Ketones are acidic. The acidosis which develops due to an excess of ketones is discussed in the section on metabolic acidosis. Additionally, a lactic acidosis can develop in association with ketoacidosis. And on top of that, there are now an excess of free fatty acids in the bloodstream, which are also acidic (but which do not contribute extesnively to the acidosis per se.)
The ketone bodies - with the exception of acetone - are well dissociated at physiological pH, and produce a nice excess of hydrogen ions. The result is a depletion of the buffering systems, and a drop in pH.
The physiological distinction between DKA and HONK
One can view HONK as a "pre-ketotic hyperglycaemia". The key pivot point where HONK can progress to ketosis seems to be the glucagon-driven initiation of lipolysis, which leads to the synthesis of all the offensive ketones. The difference in HONK is that there is still enough insulin around to prevent this from happening, whereas in DKA the insulin-glucagon balance is shifted in favour of glucagon.
As a result, the Type-1 diabetic DKA patient with zero insulin on board reacts to hyperglycaemia not by quietly dehydrating osmotically over the period of a week, but rather by becoming severely acidotic, and developing unpleasant symptoms which lead them to present early.
Diagnostic features of ketoacidosis
In order to qualify as a DKA you must strive towards the following diagnostic criteria:
- pH <7.25
- HCO3- < 18
- urine/serum ketones positive
- Anion gap >10
The clinical features of DKA can be presented in a nice table. And of course, the presence of ketones is the most specific findings. Dont use those nitroprusside sticks, they tend to ignore the presence of β-hydroxybutyrate which is the most prevalent etone in DKA. Rather, go with the finger prick ketones.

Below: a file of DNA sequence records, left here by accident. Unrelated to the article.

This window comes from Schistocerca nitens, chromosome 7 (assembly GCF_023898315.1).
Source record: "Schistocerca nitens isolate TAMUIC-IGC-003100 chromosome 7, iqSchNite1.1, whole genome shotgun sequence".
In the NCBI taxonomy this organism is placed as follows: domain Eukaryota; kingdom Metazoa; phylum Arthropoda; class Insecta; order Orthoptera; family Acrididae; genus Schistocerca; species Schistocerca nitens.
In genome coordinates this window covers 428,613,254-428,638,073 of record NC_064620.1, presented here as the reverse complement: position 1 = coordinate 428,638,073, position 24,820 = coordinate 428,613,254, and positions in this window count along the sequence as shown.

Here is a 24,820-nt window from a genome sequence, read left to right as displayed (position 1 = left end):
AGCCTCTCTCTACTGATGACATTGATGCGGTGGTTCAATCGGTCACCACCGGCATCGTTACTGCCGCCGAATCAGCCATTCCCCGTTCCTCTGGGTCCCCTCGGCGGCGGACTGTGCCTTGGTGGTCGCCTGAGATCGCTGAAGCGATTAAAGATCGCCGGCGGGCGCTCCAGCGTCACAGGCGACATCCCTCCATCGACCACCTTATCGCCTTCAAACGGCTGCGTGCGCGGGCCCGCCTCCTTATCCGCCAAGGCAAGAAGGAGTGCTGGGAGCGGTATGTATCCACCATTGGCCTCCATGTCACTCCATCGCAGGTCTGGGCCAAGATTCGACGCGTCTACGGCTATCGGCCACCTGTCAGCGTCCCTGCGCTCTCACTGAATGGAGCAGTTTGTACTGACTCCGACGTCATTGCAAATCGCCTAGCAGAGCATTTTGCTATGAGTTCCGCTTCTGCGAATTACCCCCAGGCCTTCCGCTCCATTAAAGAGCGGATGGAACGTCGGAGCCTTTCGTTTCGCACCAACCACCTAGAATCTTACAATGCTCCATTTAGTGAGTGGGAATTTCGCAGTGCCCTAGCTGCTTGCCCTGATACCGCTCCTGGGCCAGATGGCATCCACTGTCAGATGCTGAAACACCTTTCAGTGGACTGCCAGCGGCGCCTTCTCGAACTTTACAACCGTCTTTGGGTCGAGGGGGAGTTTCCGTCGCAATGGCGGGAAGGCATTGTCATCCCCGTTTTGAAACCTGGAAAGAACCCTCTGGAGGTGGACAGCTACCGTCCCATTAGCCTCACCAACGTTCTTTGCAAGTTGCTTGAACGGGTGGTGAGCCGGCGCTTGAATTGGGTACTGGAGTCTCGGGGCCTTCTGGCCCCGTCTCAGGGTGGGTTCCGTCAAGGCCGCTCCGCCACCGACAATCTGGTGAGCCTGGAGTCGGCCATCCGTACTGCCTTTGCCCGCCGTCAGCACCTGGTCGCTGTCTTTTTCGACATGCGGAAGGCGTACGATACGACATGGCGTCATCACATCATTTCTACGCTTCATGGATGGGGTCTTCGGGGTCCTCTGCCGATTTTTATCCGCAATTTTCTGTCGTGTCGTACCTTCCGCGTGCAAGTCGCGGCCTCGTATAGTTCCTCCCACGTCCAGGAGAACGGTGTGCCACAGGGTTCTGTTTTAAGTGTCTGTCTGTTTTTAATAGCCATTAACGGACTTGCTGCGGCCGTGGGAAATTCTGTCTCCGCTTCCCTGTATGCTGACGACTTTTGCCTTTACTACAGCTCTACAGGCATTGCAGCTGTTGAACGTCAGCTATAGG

Deep Kussmaul breathing
Hypotension due to hypovolemia
Reduced skin turgor and dry mucosa
High anion gap metabolic acidosis
Hyperkalemia (due to acidosis) - but in fact the total body K+ stores are depleted
Anxiety and agitation
Obtundation and coma (if hyperosmolar)
Vomiting and diarrhoea
Exhaled "fruity" odour of ketones
Acute renal failure
These are all features of hyperosmolarity, hypovolemia and metabolic acidosis; both direct effects and compensatory mechanisms.
Complications of Diabetic Ketoacidosis
Having your pH drop to 6.9 is not a consequence-free experience.
Several unpleasant complications may result:
- Cardiac arrest due to bizarre electrolytes
- Brain injury or stroke (due to hypocapneic vasoconstriction)
- Cerebral oedema
- Renal failure due to hypotension and possibly other reasons (eg. whatever the precipitant for the DKA was, be it sepsis or acute MI)